on Dec 2, 2012 at 11:44 am

I wondered how long it would be before someone proffered the idea of a car tunnel adjoining the Arrillaga office complex. Do you have any idea what such a tunnel and corresponding traffic would do to the Linfield Oaks neighborhood?! I'm sure you do and you may not care -- many may not care -- but rest assured an entire neighborhood (as well as Sunset Magazine/Time Inc. and other interests on Willow Road) will fight any such proposal to the bitter end. Why don't you, instead, offer up your neighborhood for traffic mitigation purposes? Let's not be dumb here. (It was my understanding that any "Willow Expressway" opportunity was lost decades ago when the idea surfaced then, and much of the needed right-of-way to affect this ode to asphalt has been sold or otherwise lost to the cause, in any case.)


Posted by registered user, Peter Carpenter, a resident of Atherton: Lindenwood
on Dec 2, 2012 at 12:46 pm

" when it should incorporate "mixed-use" (retail, tax-generating) purposes to help the budget stress/strains on the City of MP finances and its residents."

What is being proposed is totally consistent with the existing zoning. The city established that zoning knowing full well what it would allow and not allow. Now is not the time to change the rules.


Posted by PA for cars, a resident of Menlo Park: Allied Arts/Stanford Park
on Dec 3, 2012 at 4:44 pm

It's time Stanford and Palo Alto bear the brunt of their development greed.
Stanford keeps dumping its car trips onto Menlo Park, including by re-locating staff into sites in our town. Palo Alto helps them do this by such things as shutting off the connection between Sand Hill Road and Alma. As result, a great number of u-turns are made in Menlo Park at Cambridge. This contributes to the backups we experience.
Now Stanford wants medical offices that they evicted from their campus to be built in Menlo Park Really?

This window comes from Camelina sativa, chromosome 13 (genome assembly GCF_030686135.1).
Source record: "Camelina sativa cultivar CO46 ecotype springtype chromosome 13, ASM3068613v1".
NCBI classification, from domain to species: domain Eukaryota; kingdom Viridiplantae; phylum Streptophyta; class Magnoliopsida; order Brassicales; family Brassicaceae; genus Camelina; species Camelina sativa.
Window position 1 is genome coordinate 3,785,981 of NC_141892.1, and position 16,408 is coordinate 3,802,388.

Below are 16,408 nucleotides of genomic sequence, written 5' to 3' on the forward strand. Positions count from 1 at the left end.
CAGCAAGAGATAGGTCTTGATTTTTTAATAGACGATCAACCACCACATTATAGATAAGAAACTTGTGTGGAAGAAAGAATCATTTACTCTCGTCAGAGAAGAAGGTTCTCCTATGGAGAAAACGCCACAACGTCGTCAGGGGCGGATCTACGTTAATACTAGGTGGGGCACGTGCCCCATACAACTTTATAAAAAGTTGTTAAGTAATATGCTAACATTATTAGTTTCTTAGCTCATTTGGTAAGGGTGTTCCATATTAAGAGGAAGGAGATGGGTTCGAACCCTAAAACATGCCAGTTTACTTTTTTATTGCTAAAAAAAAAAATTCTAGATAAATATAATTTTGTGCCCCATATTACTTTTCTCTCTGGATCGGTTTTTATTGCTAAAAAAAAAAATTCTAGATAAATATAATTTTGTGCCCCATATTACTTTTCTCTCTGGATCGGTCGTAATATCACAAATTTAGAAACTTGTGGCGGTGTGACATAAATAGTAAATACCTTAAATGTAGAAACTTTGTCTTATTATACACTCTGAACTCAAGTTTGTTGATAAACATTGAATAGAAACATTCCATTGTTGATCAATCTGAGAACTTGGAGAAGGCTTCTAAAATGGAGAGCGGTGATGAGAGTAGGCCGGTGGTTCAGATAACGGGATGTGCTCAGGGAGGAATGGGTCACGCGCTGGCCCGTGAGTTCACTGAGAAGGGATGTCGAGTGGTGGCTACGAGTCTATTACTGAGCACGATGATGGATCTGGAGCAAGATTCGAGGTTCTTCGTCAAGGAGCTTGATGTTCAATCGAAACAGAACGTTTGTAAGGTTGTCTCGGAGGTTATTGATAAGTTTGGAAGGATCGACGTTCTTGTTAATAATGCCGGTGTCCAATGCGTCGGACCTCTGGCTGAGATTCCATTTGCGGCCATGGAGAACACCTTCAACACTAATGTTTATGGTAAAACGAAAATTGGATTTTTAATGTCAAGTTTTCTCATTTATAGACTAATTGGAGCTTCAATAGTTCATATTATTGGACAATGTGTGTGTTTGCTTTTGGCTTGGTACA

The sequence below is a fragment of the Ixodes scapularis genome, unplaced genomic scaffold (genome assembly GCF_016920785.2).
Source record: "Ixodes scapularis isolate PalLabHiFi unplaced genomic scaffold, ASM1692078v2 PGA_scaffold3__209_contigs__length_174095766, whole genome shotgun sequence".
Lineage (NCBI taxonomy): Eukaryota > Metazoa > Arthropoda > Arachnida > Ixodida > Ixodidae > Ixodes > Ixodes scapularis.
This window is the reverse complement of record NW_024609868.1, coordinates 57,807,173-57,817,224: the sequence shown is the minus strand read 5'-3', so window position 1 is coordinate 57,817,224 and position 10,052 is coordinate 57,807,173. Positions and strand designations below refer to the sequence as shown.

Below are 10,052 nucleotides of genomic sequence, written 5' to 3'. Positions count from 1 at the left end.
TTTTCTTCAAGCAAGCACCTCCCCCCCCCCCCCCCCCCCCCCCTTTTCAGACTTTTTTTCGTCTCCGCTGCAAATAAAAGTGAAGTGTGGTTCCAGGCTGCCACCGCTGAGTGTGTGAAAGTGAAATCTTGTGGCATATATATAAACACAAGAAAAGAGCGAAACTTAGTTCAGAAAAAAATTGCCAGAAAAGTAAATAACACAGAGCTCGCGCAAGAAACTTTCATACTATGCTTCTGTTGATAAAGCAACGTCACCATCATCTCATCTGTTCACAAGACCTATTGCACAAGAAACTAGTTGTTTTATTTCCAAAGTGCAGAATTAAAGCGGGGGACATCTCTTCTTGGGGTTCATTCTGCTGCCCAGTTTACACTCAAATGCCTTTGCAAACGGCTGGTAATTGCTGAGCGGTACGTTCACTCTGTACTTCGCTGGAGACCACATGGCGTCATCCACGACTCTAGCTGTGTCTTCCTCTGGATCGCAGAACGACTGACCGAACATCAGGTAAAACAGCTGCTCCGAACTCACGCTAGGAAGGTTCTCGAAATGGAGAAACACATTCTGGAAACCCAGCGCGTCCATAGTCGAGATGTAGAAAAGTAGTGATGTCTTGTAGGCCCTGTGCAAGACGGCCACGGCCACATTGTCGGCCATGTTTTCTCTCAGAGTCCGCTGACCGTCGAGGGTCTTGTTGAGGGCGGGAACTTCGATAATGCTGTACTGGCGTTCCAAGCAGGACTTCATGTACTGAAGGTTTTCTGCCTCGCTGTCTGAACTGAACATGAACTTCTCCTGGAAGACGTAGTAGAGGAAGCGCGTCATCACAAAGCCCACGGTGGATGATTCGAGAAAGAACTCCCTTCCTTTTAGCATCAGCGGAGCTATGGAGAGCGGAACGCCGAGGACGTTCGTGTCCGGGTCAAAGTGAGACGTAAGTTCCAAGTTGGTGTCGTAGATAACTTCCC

Posted by Menlo Voter, a resident of Menlo Park: other
on Dec 3, 2012 at 6:44 pm

PA:

you are absolutely correct. The problem is our council, in its ultimate "wisdom," saw fit to allow Stanford to do this to us us YET AGAIN. Nothing we can do about it now. That horse has left the barn. We can only hope the council won't let it happen again and that we as citizens will pay more attention to have our voices heard to prevent something similar from happening.

To all of you that think this development is just "jim dandy," enjoy your trips on El Camino. Especially during commute hours which are already 5 mph nightmares.

Thanks for nothing Stanford.


Posted by registered user, Peter Carpenter, a resident of Atherton: Lindenwood
on Dec 3, 2012 at 6:48 pm

"The problem is our council, in its ultimate "wisdom," saw fit to allow Stanford to do this to us us YET AGAIN. Nothing we can do about it now."

Remember this next time you ignore a posted council agenda or decide to watch TV instead of going to a council meeting. The CITIZENS let this happen.


Posted by Menlo Voter, a resident of Menlo Park: other
on Dec 3, 2012 at 7:59 pm

No Peter, the citizens did not let this happen. This happened after a long, arduous "visioning process." The citizens made their wants known repeatedly. The council just chose to ignore it or didn't truly understand what they were doing when they gave up the farm on the El Camino properties. I can't totally blame them though. I think they were suffering from "visioning process fatigue" and just said "screw it, let's get this done."


Posted by registered user, Peter Carpenter, a resident of Atherton: Lindenwood
on Dec 3, 2012 at 8:53 pm

I would love to have some Menlo Park resident post the public comments made in opposition to the final adoption of the current zoning ordinance. I doubt that there were very many.